Tuesday, August 21, 2012

Missouri River Rumble-Day 5B

Walking up Miller Street and turning onto Front Street, we had lunch at Front Street Catering. They were apparently overwhelmed by the crush of people, and we spent much more time getting lunch than anticipated, but it was a nice lunch break.

Mid-afternoon, we made a short rest break on a bar along the south bank of the river. If you felt my hard line about knowing the rules of the road, regardless of the size vessel you pilot, was unreasonable, perhaps this will put the burr under my saddle blanket in a clearer light. The current on the river in most areas was only about 3 mph, but that’s sufficient that it still has to be taken into consideration in any maneuver. As we went downstream, there was a wing dam that crossed part of the river before we reached the sandbar on the right where we were stopping. There were two ways of negotiating the wing dam. One was to stay close enough to mid-river to clear it, and then cut in toward shore in the eddy. However, there was about a 60 foot break between the shore and the dam that I had seen a dozen or so boat negotiate, so since that was the shortest distance to our destination, I chose to follow. I started cutting toward the break, and was lined up perfectly to allow for the current and clear the dam with plenty of room when I saw a blue kayak coming down on me from astern. The rules clearly state, “any vessel overtaking any other shall keep out of the way of the vessel being overtaken.” The vessel in front retains right of way until the overtaking vessel is free and clear, and the overtaking vessel is not permitted to hinder the operation of the vessel it is passing in any way. The overtaking vessel is required to take “early and substantial action to keep well clear” of the boat it is trying to pass. This is clearly an example of either not knowing proper vessel operation or choosing to ignore the rules regardless of creating a substantial hazard to others on the water. (The rules of the road, known as COLREGS, can be read at:

or printed out at: http://www.collisionregs.com/Collregs.html

The boat was coming up on my right quarter (over my right shoulder). There was enough room for several boats to negotiate the break simultaneously, but there were only the two of us making for the opening. Instead of following me or heading for the middle to right side of the break, he headed directly for the rocks on the left of the opening, cutting me off and allowing me no room to maneuver. I tried to edge to the right, but he refused me room, and the current and rapidly approaching dam would not allow me time to back out and cross his stern. When I ran out of room, I had no choice but to square up with the dam and take it head-on so as to avoid being swept sideways and rolled in the rushing water. He went cleanly through the opening he had denied me, while I struck the rocks three times while going across, tearing off a piece of the Keel-Eazy I had installed shortly before the trip.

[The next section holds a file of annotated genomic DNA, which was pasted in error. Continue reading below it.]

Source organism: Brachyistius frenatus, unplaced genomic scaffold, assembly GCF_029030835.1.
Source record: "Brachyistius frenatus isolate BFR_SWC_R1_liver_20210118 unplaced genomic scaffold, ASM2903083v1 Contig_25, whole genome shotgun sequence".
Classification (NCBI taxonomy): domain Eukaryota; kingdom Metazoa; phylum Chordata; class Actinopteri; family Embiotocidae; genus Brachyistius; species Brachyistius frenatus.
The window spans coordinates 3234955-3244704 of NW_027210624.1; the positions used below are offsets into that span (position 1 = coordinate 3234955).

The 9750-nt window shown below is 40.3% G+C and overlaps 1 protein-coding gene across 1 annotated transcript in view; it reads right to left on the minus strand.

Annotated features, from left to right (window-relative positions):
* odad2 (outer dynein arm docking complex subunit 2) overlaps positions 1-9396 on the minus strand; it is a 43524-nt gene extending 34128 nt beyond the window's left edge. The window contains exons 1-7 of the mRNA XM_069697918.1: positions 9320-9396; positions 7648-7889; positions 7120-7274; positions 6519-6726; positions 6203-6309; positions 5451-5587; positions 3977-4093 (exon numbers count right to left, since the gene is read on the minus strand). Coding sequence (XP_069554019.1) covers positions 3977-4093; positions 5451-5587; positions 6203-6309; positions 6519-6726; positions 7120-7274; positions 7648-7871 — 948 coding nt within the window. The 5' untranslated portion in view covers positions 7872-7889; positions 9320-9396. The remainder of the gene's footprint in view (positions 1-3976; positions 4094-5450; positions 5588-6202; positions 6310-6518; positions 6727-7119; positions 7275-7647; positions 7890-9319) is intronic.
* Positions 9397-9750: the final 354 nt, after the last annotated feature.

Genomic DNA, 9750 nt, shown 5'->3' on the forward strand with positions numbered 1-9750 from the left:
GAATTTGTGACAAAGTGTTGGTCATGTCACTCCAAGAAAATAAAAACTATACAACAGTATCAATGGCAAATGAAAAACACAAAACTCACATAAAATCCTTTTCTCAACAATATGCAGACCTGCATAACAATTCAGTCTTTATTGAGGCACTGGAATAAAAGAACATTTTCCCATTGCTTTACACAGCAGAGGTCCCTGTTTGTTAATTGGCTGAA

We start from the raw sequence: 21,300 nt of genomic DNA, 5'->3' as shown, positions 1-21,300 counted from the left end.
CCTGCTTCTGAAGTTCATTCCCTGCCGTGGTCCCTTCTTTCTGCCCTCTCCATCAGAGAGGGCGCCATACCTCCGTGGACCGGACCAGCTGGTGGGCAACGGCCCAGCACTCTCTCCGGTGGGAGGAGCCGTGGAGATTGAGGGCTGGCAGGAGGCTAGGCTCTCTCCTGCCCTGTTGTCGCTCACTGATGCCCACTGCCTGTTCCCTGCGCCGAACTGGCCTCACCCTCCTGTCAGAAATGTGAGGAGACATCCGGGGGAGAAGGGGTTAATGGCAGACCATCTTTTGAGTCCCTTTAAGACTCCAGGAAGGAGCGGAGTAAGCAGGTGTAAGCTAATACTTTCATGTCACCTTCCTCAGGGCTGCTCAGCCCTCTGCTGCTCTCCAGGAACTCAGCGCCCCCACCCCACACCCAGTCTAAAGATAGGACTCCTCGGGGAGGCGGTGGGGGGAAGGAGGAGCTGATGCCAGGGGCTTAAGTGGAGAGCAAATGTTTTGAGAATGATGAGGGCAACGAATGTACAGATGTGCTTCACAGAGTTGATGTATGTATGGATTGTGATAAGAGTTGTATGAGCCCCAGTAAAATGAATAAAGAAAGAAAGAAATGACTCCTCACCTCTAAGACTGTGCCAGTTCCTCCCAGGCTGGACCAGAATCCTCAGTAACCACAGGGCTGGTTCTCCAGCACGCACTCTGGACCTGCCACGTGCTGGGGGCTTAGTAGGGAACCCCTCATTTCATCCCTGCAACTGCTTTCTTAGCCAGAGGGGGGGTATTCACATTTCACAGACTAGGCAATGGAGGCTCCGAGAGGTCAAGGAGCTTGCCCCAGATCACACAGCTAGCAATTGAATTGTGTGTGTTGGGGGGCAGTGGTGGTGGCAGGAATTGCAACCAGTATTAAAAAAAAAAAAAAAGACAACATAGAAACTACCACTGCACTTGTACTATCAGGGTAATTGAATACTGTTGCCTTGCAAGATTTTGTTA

The river was measured at 2.3 feet during our stay.  A year ago, all this
area and the riverfront's parking lot was under water.

The town of Washington was first settled by the family and followers of Daniel Boone starting in 1799. It is beautiful and spotlessly clean. Everything is so well maintained it appears every brick and mortar joint must stand daily inspection. The Rennick Riverfront Park is obviously one of the town’s pride and joys, so it was doubly appreciated that we were able to take over the park where camping is normally prohibited. I visited a couple of the restaurants while in town for dinner and breakfast, and both were wonderful. While walking back from breakfast at Cowan’s the next morning, I met a large dog that was taking the town’s mayor for a walk, and she, the mayor, came down to the park later to speak with us all. Washington, like Hermann, was definitely a town I would return to for a visit.

Washington was also where the first Missouri 340 paddlers caught up to us. The Missouri 340 is a 24-hr/day endurance race from Kansas City to St. Charles, or 340 miles. They stop at check-in points for just a few minutes, and Washington was their last stop before St. Charles. Volunteers man each of the check points around the clock to account for the racers, and paddlers have support teams that meet them there as well to replenish drinks and food and tend to any equipment or medical needs. I missed the first boat that came in, but a couple that joined me later for dinner told me about their landing. They had to help the men out of the canoe. When they let them stand on their own, their legs buckled and they collapsed and just sat in the water. They couldn’t open their hands, which had curled to the shape of the paddles. They were allowed only so many minutes before they were told they had to get back in their boat and press on.

The modern carbon fiber outrigger racing canoe.
Credit: google.com images

Much later in the evening, while I sat up waiting for the air to cool a few degrees, an outrigger canoe came in. This was not the heavy outrigger canoe seen on a Hawaiian tourist video. This thing was strictly high tech. It was a 26-feet long tandem canoe or OC-2, and I was told it is carbon fiber and weighs only 34 pounds. I looked at that thing and my first thought was, “Man, my butt would never fit in that.” As their camelbaks (drink bladders) were replaced with new ones filled with milk, I saw that they actually sit more astride than in the canoe. Sitting straddle that thing 24-hrs. a day for 340 miles is way beyond me. I felt a lot better about my lack of sleep after seeing these guys, who had had none to speak of.

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